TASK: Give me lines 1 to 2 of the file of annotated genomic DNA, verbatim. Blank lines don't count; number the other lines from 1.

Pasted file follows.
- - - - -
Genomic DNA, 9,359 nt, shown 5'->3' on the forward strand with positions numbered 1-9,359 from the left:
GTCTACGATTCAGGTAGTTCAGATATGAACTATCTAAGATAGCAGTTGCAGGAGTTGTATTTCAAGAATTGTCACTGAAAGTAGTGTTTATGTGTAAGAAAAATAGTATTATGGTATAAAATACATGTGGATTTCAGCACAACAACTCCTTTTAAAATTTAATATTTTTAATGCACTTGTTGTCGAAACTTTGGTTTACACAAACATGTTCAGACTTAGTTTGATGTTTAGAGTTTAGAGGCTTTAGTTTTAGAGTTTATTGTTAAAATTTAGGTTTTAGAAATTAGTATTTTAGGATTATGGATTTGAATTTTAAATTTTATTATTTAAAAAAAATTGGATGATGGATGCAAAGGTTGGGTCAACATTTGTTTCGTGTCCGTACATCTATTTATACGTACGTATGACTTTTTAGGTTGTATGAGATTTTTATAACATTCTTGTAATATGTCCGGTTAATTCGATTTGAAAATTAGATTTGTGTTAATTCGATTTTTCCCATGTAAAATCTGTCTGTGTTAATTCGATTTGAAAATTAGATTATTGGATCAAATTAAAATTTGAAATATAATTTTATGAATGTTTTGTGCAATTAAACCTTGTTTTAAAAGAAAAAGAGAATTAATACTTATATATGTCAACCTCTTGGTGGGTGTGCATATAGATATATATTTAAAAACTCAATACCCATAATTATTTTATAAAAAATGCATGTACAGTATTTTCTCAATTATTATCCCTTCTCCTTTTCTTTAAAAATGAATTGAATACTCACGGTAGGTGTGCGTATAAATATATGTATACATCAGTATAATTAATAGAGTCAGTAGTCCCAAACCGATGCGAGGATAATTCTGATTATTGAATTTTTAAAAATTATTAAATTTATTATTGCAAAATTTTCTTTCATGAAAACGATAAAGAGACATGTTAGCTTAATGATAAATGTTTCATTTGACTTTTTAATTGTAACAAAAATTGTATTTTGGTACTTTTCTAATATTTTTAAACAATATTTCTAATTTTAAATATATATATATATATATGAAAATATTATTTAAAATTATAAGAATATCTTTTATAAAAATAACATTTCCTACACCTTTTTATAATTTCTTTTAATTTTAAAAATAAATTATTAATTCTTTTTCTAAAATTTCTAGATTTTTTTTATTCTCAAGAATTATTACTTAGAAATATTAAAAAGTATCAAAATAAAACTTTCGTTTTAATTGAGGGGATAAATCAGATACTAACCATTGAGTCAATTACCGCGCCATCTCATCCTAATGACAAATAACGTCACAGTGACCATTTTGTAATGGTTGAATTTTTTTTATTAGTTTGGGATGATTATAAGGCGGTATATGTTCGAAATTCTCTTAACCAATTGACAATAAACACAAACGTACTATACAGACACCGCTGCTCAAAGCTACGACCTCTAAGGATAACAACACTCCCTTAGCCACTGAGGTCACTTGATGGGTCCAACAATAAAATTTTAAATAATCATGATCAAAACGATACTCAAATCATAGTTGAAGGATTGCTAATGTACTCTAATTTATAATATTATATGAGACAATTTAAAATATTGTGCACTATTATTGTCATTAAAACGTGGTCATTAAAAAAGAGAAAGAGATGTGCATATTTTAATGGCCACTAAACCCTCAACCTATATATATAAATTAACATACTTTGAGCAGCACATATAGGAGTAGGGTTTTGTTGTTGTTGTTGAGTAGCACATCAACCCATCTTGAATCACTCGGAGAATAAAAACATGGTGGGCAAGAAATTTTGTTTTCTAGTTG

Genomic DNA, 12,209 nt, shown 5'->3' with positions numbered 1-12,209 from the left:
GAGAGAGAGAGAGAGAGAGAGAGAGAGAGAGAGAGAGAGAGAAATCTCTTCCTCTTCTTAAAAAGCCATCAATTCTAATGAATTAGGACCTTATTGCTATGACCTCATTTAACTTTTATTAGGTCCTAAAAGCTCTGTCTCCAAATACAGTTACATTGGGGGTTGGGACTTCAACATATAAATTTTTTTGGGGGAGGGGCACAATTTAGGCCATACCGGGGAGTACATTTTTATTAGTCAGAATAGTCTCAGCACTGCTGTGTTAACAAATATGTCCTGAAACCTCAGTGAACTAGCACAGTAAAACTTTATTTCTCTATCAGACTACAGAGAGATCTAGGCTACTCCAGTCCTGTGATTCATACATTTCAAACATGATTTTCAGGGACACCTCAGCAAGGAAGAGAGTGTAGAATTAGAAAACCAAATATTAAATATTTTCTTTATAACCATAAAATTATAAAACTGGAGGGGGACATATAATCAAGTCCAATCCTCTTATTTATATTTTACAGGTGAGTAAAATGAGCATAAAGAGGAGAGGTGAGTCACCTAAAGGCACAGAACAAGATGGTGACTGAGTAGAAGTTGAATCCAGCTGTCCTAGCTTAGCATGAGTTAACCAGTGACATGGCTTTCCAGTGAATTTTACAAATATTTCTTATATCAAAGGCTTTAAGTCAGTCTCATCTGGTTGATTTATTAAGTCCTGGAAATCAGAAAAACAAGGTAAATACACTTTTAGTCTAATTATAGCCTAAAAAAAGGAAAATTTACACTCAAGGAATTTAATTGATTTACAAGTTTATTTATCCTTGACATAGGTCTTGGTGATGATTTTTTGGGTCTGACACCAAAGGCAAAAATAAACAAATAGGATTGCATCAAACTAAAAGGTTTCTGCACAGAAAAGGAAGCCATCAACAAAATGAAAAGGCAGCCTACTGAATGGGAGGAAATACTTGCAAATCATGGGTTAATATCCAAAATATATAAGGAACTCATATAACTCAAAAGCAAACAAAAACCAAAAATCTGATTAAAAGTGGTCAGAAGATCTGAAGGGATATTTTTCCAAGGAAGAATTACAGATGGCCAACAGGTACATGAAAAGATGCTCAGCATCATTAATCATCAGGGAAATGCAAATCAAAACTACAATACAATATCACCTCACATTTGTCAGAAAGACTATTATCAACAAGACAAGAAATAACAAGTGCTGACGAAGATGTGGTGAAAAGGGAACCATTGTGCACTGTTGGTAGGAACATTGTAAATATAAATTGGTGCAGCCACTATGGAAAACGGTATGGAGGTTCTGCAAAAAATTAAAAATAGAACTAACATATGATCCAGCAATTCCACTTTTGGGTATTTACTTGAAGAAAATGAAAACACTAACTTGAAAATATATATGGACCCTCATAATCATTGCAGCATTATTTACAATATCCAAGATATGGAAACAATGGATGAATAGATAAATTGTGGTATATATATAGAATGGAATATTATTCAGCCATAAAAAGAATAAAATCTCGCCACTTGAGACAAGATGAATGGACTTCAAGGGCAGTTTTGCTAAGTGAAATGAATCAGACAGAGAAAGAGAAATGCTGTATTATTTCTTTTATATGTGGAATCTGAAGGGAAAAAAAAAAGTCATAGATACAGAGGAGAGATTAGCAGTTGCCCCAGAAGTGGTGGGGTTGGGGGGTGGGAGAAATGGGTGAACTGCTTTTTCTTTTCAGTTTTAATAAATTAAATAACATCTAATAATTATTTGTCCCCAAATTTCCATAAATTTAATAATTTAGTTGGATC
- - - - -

Genomic DNA, 9,359 nt, shown 5'->3' on the forward strand with positions numbered 1-9,359 from the left:
GTCTACGATTCAGGTAGTTCAGATATGAACTATCTAAGATAGCAGTTGCAGGAGTTGTATTTCAAGAATTGTCACTGAAAGTAGTGTTTATGTGTAAGAAAAATAGTATTATGGTATAAAATACATGTGGATTTCAGCACAACAACTCCTTTTAAAATTTAATATTTTTAATGCACTTGTTGTCGAAACTTTGGTTTACACAAACATGTTCAGACTTAGTTTGATGTTTAGAGTTTAGAGGCTTTAGTTTTAGAGTTTATTGTTAAAATTTAGGTTTTAGAAATTAGTATTTTAGGATTATGGATTTGAATTTTAAATTTTATTATTTAAAAAAAATTGGATGATGGATGCAAAGGTTGGGTCAACATTTGTTTCGTGTCCGTACATCTATTTATACGTACGTATGACTTTTTAGGTTGTATGAGATTTTTATAACATTCTTGTAATATGTCCGGTTAATTCGATTTGAAAATTAGATTTGTGTTAATTCGATTTTTCCCATGTAAAATCTGTCTGTGTTAATTCGATTTGAAAATTAGATTATTGGATCAAATTAAAATTTGAAATATAATTTTATGAATGTTTTGTGCAATTAAACCTTGTTTTAAAAGAAAAAGAGAATTAATACTTATATATGTCAACCTCTTGGTGGGTGTGCATATAGATATATATTTAAAAACTCAATACCCATAATTATTTTATAAAAAATGCATGTACAGTATTTTCTCAATTATTATCCCTTCTCCTTTTCTTTAAAAATGAATTGAATACTCACGGTAGGTGTGCGTATAAATATATGTATACATCAGTATAATTAATAGAGTCAGTAGTCCCAAACCGATGCGAGGATAATTCTGATTATTGAATTTTTAAAAATTATTAAATTTATTATTGCAAAATTTTCTTTCATGAAAACGATAAAGAGACATGTTAGCTTAATGATAAATGTTTCATTTGACTTTTTAATTGTAACAAAAATTGTATTTTGGTACTTTTCTAATATTTTTAAACAATATTTCTAATTTTAAATATATATATATATATATGAAAATATTATTTAAAATTATAAGAATATCTTTTATAAAAATAACATTTCCTACACCTTTTTATAATTTCTTTTAATTTTAAAAATAAATTATTAATTCTTTTTCTAAAATTTCTAGATTTTTTTTATTCTCAAGAATTATTACTTAGAAATATTAAAAAGTATCAAAATAAAACTTTCGTTTTAATTGAGGGGATAAATCAGATACTAACCATTGAGTCAATTACCGCGCCATCTCATCCTAATGACAAATAACGTCACAGTGACCATTTTGTAATGGTTGAATTTTTTTTATTAGTTTGGGATGATTATAAGGCGGTATATGTTCGAAATTCTCTTAACCAATTGACAATAAACACAAACGTACTATACAGACACCGCTGCTCAAAGCTACGACCTCTAAGGATAACAACACTCCCTTAGCCACTGAGGTCACTTGATGGGTCCAACAATAAAATTTTAAATAATCATGATCAAAACGATACTCAAATCATAGTTGAAGGATTGCTAATGTACTCTAATTTATAATATTATATGAGACAATTTAAAATATTGTGCACTATTATTGTCATTAAAACGTGGTCATTAAAAAAGAGAAAGAGATGTGCATATTTTAATGGCCACTAAACCCTCAACCTATATATATAAATTAACATACTTTGAGCAGCACATATAGGAGTAGGGTTTTGTTGTTGTTGTTGAGTAGCACATCAACCCATCTTGAATCACTCGGAGAATAAAAACATGGTGGGCAAGAAATTTTGTTTTCTAGTTG